However, since GeForce is a brand aimed primarily at gamers and common consumers, there can be some features missing that high-end professionals might need.
Quadro can provide high performance in many applications, but the main point of attraction is its software support for enterprise users.
Any performance gained comes at a severe price premium when compared to GeForce.
If you need ECC (Error-correcting code memory) or the absolute best drivers for your professional applications, though, Quadro is the best choice –
GeForce is focused on games and consumers, Quadro is focused on business and enterprise users.
Additionally, Quadro will also be specced with much higher CUDA core and VRAM counts, and will sometimes have exclusive features like ECC, which we’ll elaborate on a bit later.
Overall, we recommend Quadro to users who:
- Can write off the high prices as a business expense
- Can make use of ECC, higher amounts of VRAM, higher Floating-Point precision, higher Monitor Bit-Depth
- Need special Software features only supported on Pro-Level GPUs (e.g. Solidworks, Autocad … )
- Regularly rely on the Software Vendor’s Maintenance and Support
- Need their hardware to be thoroughly tested for durability and stability in enterprise- or server-environments, even at 24/7 uptime
We recommend GeForce to users who:
- Don’t make use of features only supported on PRO-level GPUs
- Want more bang for their buck
- Don’t necessarily need high amounts of VRAM or ECC
- Don’t rely on regular software support from their Application’s Vendor
- Might also want to game every now and then
Do I need RTX?
Nvidia’s “Turing” Architecture is the first to introduce RTX, which brings a few new features on top of CUDA cores- namely, RT and Tensor cores.
RT cores are for ray-tracing purposes and built exclusively for it.
For professional rendering, having a more powerful ray-tracing GPU can greatly accelerate the workload, at least in supported applications.
If you do not need a ray-tracing GPU (especially if you’re focused on, say, video editing instead of 3D rendering), then the presence of RT cores are unlikely to make much of a difference.
Tensor cores are another story and become quite a bit more interesting.
In consumer GPUs, Tensor cores are used to achieve things like DLSS (Deep Learning Super-Sampling), which uses AI to improve image quality.
For professional use, Tensor cores can be leveraged for their great FP16/FP32 and INT4/8 capabilities, which make them ideal for neural networking, deep learning, AI, etc.
If those areas sound like something that your business wants to explore, Quadro RTX may be what you’re looking for.
RT Cores can also speed up your rendering quite a bit, at least in supported Render Engines. Octane and Redshift for example are working on an implementation to make use of RayTracing Cores.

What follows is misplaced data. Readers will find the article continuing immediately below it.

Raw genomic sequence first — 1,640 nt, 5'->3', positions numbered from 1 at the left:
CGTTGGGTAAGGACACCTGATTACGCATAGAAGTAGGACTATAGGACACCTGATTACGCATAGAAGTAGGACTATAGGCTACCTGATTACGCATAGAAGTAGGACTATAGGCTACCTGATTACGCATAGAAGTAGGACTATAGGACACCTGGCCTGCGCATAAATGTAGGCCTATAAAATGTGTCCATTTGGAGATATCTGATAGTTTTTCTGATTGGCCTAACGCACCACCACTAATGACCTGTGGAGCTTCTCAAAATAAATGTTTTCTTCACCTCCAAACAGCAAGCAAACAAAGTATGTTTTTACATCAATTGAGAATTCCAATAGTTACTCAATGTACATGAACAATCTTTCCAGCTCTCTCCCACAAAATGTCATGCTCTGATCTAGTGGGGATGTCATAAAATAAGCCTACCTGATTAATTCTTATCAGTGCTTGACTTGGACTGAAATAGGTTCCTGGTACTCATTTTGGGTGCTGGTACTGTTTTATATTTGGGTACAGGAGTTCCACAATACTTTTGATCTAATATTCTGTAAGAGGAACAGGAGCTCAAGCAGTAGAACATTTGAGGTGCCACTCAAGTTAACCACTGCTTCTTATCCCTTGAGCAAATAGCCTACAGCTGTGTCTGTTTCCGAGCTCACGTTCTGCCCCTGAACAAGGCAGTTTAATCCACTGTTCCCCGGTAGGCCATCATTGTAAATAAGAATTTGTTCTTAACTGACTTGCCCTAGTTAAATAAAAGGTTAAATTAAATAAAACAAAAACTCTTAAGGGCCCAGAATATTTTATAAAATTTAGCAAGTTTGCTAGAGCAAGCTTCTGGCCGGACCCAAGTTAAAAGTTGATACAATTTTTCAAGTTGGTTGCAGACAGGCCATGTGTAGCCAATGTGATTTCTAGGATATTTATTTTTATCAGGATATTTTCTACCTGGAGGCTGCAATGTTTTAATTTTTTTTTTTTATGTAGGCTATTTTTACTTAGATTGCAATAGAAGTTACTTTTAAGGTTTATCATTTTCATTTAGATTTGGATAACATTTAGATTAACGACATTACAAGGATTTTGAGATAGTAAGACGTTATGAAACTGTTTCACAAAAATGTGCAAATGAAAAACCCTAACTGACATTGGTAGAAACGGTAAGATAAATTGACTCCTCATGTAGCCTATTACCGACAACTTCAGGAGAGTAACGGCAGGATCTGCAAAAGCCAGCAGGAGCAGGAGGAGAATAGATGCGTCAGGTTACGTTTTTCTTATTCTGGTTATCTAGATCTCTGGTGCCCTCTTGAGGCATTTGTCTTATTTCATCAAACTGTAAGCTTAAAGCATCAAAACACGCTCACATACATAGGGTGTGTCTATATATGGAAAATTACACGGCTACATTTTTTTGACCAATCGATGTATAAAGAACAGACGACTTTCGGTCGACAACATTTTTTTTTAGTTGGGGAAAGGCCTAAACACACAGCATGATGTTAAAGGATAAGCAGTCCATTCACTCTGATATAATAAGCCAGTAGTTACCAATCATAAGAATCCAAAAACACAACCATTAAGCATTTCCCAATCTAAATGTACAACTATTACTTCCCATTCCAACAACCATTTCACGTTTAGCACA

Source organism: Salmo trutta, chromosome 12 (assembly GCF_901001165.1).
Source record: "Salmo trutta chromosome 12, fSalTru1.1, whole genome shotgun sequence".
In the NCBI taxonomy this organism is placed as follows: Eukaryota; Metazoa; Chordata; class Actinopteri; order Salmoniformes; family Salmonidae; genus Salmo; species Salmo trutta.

In summation, RT and Tensor cores add some nifty extra features that may or may not make a difference to your workload.
However, we still recommend getting RTX GPUs over past-gen Nvidia GPUs, because even without leveraging these extra processing cores, the latest RTX GPUs do boast significant performance improvements over their non-RTX predecessors.
What do you need from an editing GPU?
Video Editing, mercifully, requires a much less demanding GPU than for professional rendering.
Even your basic consumer GPUs from Nvidia with CUDA cores will do the job here, especially if you’re just a single content creator doing freelance work or posting to sites like YouTube.
Take a look at the following Premiere Pro Video Editing Benchmarks by Pugetsystems, that clearly show where the GPU Sweet Spot lies:
Video and photo editing do not require the bloated specifications and price tags of Quadro GPUs by any stretch of the imagination, so you’ll be perfectly suited with a lower- or mid-tier GeForce RTX GPU.
If your needs are a bit more enterprise-level (ie, 4K/8K HDR video), then you may want to opt for a higher-end GeForce RTX GPU.
What do you need from a rendering GPU?
From rendering GPUs – explicitly 3D rendering in a professional environment – you’ll want a lot more from your GPU.
The biggest thing that you’ll need from a rendering GPU (given it is compatible with the render engine you are using), are the highest possible number of CUDA Cores and VRAM.
The time it takes to render an average Frame on your GPU is almost linearly inverse proportional to the amount of CUDA Cores your GPU has.
The GPU though can only make use of its huge CUDA Core performance if the 3D Scene Data fits into its VRAM (Video Memory on the GPU).
This means, if you know you have very complex scenes with millions of polygons, sub-poly displacement, or things like large textures, your need for VRAM will be much higher than if your scenes are fairly simple with only a few objects.
Most GeForce RTX GPUs already have a decent amount of VRAM, usually between 8 and 11GB, but if you need even more, you’ll have to go with a Quadro RTX GPU which sports up to 48GB of VRAM.